Many students from effectively legally unreachable, for debt enforcement, non-Western countries are being told by previous cohorts to hold onto their final years fee’s until they have their results, then do a moon-light flit with the money. Until Universities insist on full payment up front this situation isn’t going to improve.

  2. @claritystreet – I think it’s entirely possible that a student that finds they need to work to cover all their costs needs to pay by instalments rather than (for example) cover 50% of their fees in October. The question is – will they have, having understandably not budgeted for the full amount(s) by say Nov 1st, the large chunk they’re supposed to have? If not but there’s a decent chance that with monthly instalments and/or hardship support if they otherwise prioritise fees over rent/food, it’s the smart move.

  3. The point is that the maintenance costs weren’t “entirely predictable” – pretty much all of the evidence points to the contrary

    1. Jim, many of the international students at my institution have made no provision for their living costs other than having a plan to get a part-time job. When you have literally hundreds of international students arriving with the same plan, but there are only limited jobs available, it’s not realistic to expect institutions to step in and provide financial support to all of these students. This is the reality on the ground – hundreds of international students who have proved they had funds to cover their living costs in order to get their visa, and then arrived with very little. Some have arrived with less than a £100 to their name and can’t even afford housing. How do you expect institutions to support these students? Where will this money come from?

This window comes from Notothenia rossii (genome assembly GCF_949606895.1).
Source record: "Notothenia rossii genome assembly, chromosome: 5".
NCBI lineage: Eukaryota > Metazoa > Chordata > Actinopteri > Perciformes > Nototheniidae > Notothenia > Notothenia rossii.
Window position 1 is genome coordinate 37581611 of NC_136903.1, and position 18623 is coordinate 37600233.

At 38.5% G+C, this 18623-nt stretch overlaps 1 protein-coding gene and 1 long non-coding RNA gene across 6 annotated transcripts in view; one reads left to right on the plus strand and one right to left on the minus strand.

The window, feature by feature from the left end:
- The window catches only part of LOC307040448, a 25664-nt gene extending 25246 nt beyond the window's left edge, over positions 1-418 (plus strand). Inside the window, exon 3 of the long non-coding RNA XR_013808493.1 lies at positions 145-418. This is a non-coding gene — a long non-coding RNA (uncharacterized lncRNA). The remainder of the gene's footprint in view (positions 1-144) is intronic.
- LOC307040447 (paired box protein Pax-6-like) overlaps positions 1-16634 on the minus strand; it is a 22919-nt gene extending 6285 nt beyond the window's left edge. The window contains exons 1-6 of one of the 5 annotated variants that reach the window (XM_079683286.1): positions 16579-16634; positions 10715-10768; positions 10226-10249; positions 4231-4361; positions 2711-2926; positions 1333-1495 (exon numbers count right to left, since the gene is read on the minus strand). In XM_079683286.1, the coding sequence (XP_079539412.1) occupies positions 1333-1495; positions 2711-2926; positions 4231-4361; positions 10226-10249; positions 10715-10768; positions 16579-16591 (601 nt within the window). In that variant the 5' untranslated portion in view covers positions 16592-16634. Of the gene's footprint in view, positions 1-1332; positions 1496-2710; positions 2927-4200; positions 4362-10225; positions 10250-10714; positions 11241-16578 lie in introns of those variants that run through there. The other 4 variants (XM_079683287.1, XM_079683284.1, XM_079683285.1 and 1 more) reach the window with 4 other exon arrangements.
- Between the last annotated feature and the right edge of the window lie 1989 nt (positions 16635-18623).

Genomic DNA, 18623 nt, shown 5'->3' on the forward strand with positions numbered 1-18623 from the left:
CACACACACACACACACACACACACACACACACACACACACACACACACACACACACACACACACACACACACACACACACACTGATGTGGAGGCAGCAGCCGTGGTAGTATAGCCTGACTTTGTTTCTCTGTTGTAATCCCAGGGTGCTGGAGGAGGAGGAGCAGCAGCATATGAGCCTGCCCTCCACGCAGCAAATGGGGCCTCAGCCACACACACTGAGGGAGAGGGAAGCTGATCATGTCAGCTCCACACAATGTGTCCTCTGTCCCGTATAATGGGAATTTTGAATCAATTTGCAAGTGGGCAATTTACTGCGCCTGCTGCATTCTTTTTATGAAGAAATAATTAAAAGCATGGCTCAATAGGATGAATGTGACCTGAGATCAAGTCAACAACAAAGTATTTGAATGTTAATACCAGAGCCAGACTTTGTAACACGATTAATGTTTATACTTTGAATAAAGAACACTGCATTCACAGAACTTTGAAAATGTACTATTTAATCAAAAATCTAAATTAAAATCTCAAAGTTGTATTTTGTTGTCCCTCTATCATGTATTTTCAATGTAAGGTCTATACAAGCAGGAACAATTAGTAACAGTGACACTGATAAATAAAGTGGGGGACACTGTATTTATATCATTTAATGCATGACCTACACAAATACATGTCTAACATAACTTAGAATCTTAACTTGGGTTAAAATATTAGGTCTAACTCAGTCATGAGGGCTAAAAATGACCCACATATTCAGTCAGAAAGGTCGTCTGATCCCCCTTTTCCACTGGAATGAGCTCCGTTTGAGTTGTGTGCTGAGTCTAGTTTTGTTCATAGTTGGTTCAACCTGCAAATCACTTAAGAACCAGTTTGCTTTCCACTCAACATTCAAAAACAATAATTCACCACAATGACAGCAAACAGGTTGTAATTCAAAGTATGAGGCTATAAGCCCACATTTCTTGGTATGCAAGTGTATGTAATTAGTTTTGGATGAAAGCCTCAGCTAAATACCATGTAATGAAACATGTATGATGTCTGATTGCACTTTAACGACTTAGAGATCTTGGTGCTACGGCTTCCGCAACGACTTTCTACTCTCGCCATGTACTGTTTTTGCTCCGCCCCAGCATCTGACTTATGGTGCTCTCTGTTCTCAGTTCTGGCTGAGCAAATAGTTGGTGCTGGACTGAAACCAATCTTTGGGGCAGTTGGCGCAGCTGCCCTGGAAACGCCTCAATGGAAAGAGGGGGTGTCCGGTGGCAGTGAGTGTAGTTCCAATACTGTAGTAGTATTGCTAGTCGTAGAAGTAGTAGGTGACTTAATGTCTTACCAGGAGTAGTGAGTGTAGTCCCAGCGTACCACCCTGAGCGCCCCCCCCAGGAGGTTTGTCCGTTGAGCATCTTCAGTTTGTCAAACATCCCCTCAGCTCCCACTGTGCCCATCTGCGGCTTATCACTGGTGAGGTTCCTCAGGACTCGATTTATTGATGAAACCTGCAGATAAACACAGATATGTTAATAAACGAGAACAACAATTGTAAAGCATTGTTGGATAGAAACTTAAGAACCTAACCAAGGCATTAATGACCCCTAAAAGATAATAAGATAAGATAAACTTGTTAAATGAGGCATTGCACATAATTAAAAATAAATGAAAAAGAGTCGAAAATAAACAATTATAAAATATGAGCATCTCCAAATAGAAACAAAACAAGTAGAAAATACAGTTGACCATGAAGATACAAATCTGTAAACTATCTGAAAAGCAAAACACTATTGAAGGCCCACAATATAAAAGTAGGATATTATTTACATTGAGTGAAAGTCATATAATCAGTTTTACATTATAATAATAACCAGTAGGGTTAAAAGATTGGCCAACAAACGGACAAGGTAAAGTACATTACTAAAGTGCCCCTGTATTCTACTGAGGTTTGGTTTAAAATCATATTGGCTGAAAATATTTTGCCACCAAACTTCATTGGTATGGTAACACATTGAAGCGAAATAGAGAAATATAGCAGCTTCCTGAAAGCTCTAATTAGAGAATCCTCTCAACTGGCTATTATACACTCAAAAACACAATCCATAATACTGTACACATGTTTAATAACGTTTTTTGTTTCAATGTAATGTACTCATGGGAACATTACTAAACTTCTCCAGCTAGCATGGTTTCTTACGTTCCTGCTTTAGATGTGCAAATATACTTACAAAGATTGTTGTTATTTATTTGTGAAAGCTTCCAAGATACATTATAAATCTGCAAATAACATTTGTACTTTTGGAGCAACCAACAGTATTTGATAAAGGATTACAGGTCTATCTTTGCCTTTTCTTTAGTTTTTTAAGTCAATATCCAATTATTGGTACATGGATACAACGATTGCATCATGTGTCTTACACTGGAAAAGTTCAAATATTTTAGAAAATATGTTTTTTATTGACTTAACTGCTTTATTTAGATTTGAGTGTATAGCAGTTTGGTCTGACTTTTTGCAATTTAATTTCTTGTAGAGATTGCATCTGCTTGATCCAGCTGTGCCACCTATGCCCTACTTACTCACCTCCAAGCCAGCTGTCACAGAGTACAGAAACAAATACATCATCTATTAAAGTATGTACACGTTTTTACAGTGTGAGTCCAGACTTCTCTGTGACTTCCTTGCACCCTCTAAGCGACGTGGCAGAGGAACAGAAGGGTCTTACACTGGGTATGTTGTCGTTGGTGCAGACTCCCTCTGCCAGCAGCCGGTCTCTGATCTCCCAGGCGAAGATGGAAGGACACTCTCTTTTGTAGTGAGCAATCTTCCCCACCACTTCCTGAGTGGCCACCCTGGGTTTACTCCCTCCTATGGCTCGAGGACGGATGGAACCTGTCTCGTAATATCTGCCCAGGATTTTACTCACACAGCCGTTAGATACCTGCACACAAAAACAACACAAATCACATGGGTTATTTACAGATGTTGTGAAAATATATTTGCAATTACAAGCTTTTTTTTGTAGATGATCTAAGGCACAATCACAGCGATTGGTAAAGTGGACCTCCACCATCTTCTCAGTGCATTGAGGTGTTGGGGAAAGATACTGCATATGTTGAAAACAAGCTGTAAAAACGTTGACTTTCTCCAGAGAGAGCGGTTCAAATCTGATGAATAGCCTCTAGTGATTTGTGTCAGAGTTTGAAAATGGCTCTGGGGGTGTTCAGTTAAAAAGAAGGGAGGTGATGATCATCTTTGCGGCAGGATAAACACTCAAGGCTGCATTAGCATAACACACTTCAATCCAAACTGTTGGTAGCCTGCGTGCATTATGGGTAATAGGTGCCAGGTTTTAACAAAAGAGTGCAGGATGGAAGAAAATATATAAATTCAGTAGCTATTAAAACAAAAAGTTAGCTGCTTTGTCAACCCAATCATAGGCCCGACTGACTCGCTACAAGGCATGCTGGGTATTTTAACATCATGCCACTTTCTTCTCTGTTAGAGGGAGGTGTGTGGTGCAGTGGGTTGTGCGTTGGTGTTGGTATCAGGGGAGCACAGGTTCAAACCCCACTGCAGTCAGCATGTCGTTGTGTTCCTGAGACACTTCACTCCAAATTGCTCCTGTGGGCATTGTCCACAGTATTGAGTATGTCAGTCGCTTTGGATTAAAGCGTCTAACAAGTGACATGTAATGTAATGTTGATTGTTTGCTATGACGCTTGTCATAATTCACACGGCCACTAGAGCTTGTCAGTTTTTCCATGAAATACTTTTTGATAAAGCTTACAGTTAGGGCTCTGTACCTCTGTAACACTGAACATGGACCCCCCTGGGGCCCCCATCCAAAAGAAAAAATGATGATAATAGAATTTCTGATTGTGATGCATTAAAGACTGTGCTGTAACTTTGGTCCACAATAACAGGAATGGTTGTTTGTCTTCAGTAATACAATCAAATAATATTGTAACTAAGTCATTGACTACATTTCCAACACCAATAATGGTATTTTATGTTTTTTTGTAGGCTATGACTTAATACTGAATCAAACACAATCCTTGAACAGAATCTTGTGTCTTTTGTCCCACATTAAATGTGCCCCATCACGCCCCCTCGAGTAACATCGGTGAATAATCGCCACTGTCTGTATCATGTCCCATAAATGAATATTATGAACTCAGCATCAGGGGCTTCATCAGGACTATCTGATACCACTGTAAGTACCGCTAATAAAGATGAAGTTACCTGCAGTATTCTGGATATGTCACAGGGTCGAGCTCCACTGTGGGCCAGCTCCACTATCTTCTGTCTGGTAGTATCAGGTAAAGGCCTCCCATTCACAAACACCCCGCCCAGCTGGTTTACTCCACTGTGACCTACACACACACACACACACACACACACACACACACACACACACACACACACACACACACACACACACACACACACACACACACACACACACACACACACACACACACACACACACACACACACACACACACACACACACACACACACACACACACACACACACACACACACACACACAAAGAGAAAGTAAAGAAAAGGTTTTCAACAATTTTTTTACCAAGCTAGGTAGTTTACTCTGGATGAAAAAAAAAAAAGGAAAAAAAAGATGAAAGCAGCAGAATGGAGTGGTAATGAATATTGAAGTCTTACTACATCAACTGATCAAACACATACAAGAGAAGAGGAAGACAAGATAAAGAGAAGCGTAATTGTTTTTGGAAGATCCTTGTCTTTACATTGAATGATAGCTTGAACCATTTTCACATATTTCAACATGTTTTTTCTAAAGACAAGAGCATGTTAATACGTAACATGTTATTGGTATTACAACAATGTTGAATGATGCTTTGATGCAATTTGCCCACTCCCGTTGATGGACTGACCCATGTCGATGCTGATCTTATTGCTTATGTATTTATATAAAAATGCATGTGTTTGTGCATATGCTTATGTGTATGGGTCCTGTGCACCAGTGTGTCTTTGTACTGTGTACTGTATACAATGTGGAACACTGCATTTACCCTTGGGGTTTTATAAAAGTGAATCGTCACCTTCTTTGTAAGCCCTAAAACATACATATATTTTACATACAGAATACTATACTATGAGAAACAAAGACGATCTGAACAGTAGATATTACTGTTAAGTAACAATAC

1. There’s obviously a world of difference between those who arrive with the HO’s relevant proof of funds amounts and find those to be insufficient, and those that somehow get around those limits (by borrowing?)

  4. We absolutely should make every effort to support students in hardship, including international students, and make every reasonable effort to guide them to sources of support and help them to access them. But it is reality that education, like everything else, costs, and at some point you have to make clear that if they can’t fund their studies then they will have to return to their home countries until they’re in a position to return and complete payment. HEIs have a statutory duty to make every reasonable effort to collect all money owed to them, and to do it in a way that is fair to all; every student defaulting on their fees is subsidised by other students, in the form or higher fees or reduced services that they can access.